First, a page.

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Do you like puzzles? I do, but in my case it's not something like sudoku or crosswords. Those can be fun, but what I'm fascinated by are mind-bending puzzles about the fundamental nature of reality: about time and space, consciousness, morality, logic and mathematics, language. Since that might sound a bit vague, let me give you an example.

Did you know that the fundamental constants of nature seem to be fine-tuned for life? If you were to throw a dart at a wall representing possible universes, the chances you'd hit a life-permitting universe are astronomically tiny! And yet the universe has you and me, why? Did it just win some kind of cosmic lottery, and that's that, there's no further explanation? Some physicists say it's a sign that there actually are myriads of other universes. Some disagree and argue that still wouldn't explain it. Yet others reason that a cosmic designer is the best explanation. Now that's a pretty cool puzzle in my book!

I'm Dmitriy, I'm a former theoretical physicist turned professional poker player. If the fine-tuning example above seemed too esoteric and you think you'll need a physics degree to understand the kinds of things I'll be talking about, nothing could be further from the truth. Yes, some of the stuff you'll see here might be somewhat "physics-y" - after all "we are living in the material world" as Madonna wisely pointed out, and material things around us such as chairs, stars and even our own brains seem to follow the laws of physics. But the ReasonMeThis project is not about physics, it's about reasoning. So all the crazy conundrums I'll be talking about won't require you to have some special expertise, and if some basics are needed I'll try to provide them in simple terms. 

Let me mention some other cool things you can expect me to talk about, and see if that sounds interesting to you:

  • Famous thought experiments, like the Chinese Room, or the Trolley Problem, and how they help us understand things like morality, consciousness, or the limits of AI.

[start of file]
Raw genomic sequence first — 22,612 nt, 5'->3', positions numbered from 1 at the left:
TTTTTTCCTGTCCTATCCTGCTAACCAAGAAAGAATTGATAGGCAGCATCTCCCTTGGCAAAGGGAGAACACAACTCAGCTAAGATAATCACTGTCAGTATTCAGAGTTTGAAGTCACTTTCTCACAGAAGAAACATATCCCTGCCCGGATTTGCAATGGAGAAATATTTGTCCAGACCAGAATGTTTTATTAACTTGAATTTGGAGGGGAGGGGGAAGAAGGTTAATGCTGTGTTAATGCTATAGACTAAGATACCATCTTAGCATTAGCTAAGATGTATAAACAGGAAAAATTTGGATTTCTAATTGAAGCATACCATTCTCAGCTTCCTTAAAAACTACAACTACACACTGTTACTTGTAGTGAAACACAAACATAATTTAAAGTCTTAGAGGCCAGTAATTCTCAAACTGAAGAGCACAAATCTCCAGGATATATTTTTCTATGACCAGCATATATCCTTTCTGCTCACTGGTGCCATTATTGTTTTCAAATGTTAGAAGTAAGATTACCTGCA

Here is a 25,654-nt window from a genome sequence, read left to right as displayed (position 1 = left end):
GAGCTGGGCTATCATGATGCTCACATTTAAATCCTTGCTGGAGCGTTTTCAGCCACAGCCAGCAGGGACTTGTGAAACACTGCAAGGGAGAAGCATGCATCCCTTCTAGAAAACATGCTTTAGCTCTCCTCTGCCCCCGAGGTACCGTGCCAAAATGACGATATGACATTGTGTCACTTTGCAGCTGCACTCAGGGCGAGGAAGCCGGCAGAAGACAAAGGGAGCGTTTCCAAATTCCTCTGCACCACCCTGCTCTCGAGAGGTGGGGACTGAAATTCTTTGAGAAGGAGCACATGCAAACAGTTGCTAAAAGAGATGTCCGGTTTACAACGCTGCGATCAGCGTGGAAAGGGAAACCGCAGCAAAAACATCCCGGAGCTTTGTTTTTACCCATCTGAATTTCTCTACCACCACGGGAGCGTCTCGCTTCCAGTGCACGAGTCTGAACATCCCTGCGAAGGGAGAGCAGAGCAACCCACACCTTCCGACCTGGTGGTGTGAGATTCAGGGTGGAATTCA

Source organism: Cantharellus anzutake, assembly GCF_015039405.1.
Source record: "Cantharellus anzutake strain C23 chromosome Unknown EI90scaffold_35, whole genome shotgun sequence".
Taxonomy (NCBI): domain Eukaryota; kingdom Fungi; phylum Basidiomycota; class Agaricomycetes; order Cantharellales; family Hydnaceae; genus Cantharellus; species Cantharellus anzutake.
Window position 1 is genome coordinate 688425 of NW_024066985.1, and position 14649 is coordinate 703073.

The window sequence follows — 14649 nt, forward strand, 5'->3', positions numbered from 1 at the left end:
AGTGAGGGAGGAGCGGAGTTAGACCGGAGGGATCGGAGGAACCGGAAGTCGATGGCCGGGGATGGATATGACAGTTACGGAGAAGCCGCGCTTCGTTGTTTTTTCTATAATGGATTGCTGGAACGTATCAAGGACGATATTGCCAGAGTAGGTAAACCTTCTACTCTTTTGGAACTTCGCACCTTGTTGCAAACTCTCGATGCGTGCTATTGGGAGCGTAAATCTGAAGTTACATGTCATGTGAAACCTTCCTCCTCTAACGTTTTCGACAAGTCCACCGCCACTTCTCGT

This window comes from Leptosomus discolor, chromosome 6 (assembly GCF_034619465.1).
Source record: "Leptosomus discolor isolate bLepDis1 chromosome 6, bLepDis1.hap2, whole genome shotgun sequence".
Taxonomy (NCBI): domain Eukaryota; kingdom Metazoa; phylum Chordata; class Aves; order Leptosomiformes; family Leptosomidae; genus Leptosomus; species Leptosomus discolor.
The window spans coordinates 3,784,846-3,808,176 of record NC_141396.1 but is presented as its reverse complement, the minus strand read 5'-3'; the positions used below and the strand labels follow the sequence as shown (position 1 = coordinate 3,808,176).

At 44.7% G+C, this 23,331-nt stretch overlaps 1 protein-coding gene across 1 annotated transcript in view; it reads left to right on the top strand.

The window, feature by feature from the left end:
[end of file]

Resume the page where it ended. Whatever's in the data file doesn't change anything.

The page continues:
• Paradoxes that will scramble your brain, like Newcomb's dilemma, the Surprise Quiz, or the Liar's Paradox, and what they teach us about rationality, logic, and language.
  • The best arguments for and against God, like the Kalam Cosmological Argument or the Problem of Evil, and how they make us question our most fundamental ideas about reality.
  • Problems at the very foundations of cosmology and quantum mechanics that have physicists scratching their heads, such as the Schrodinger cat and the Boltzmann Brain problem.
  • Reviews of arguments for their positions offered by prominent intellectuals and public figures to see if they stand up to scrutiny.
  • Tips on how to spot and clearly point out fallacies in bad arguments and how to make your own arguments unimpeachable.

So if you like these kinds of topics, join me in exploring the mindspace continuum. Please feel free to offer comments and suggestions for future topics, or questions about any point I didn't explain very well, I'll be happy to hear from you. And if you disagree with some point I make and think I made a mistake, let me know too, I welcome a learning opportunity, or I might have a good answer to the objection.

Contact Me (Note: this form is being wonky, I think I mostly fixed it, but it may be still having problems. Please save your message in your clipboard before sending. After you press the Send button, look for a status message that should appear. If it says the message was sent, then everything went ok, otherwise you can try using another version of the contact form I put on the sidebar. If no luck there, please just leave a comment below any of the article. Apologies, and I will remove this unesthetic message when it's all working well again.)